Resilient design is, “The intentional design of buildings, landscapes, communities, and regions in response to vulnerabilities to disaster and disruption of normal life,” as defined by The Resilient Design Institute.
Any construction professional wants their structures to stand the test of time, but is resilience truly the new sustainability? Our Orlando construction lawyers are here to examine this question in a comprehensive five-part article. Part 1 will cover the importance of a structure’s longevity, environmental factors, and viewing cities as systems. Part 2 and Part 3 will go over the resilient design principles. Part 4 and Part 5 will delve deeper into specific environmental dangers and the building strategies that help protect against them.
Standing the Test of Time
Resilient design, also called building resilience, is always a big topic of conversation after a natural disaster strikes.
As desirable as it may be for a building to be LEED or Energy Star certified, a green stamp of approval no longer matters if the building has been destroyed by a natural disaster. Creating energy efficient homes and commercial buildings is important, but they must also stand the test of time.
Some experts say that it is no longer enough to just build to code or even just to build energy-efficient homes. Resilient design is imperative.
A building’s resilience is dependent upon its ability to withstand natural disasters and environmental stressors. For example, a New York City building must be able to endure flooding, blizzards, and hurricanes. Even during years with less precipitation, the extreme New York temperature changes—including the alternation of air-conditioned interiors and humid outdoor heat in the summer to dry indoor heating and sub-freezing outdoor temperatures in the winter— are hard on a given building.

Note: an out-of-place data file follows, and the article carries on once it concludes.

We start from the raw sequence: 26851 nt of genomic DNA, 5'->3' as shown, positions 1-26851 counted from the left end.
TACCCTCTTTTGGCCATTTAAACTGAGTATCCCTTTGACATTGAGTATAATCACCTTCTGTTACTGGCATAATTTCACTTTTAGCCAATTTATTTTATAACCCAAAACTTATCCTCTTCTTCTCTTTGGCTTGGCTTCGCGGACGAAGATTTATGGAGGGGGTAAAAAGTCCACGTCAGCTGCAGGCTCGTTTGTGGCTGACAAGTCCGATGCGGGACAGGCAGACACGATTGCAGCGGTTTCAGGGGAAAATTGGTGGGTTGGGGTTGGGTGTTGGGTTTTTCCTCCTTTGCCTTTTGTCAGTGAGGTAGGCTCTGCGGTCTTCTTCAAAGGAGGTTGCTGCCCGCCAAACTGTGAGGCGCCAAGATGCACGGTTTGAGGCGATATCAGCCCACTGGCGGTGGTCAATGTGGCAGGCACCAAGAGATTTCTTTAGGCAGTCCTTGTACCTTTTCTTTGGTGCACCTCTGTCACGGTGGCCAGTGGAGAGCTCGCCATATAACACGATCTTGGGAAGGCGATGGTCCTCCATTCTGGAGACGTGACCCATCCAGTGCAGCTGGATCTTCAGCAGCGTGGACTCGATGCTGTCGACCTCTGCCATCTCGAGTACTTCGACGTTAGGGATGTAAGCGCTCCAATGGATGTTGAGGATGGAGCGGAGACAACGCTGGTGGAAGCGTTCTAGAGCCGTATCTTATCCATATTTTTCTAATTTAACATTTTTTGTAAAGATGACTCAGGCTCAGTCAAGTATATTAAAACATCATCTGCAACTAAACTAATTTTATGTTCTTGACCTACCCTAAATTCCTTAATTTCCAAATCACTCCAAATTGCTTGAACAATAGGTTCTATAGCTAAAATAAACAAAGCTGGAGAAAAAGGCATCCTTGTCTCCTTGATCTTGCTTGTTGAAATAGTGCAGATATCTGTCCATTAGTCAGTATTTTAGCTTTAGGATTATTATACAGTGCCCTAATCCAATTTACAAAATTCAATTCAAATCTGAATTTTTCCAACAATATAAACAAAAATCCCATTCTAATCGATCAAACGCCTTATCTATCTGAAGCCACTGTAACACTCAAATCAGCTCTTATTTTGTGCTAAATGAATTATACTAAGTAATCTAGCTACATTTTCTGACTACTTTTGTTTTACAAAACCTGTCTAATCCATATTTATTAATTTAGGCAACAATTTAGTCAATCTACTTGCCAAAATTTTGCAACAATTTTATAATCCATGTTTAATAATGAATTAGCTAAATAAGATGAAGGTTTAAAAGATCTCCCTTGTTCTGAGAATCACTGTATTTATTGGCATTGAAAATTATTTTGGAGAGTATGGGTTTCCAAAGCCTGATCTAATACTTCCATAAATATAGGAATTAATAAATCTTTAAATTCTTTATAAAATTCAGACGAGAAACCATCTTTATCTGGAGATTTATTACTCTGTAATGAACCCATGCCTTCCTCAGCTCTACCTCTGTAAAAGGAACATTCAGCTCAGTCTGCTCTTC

The West Coast’s environmental concerns are very different; for example, a Los Angeles building must instead withstand potential earthquakes and fires.
Any city must also endure the standard damage that comes with thousands of people moving through the same spaces each day and prepare for potential manmade disasters like terrorism.
Viewing Cities as Systems
When it comes to the practical application of resilient design, cities should be thought of as systems. It is crucial to understand a city’s interdependencies, evaluate its intricate systems, and build in a way that enhances the overall quality of life for its residents. Cities are advised against hiding their vulnerabilities in an attempt to attract investment or development. If these new additions are built without awareness or regard for these vulnerabilities, the potential benefits can be negated.
If you would like to speak with one of our Orlando construction attorneys, please contact us today.
Disclaimer: The information contained in this article is for general educational information only. This information does not constitute legal advice, is not intended to constitute legal advice, nor should it be relied upon as legal advice for your specific factual pattern or situation.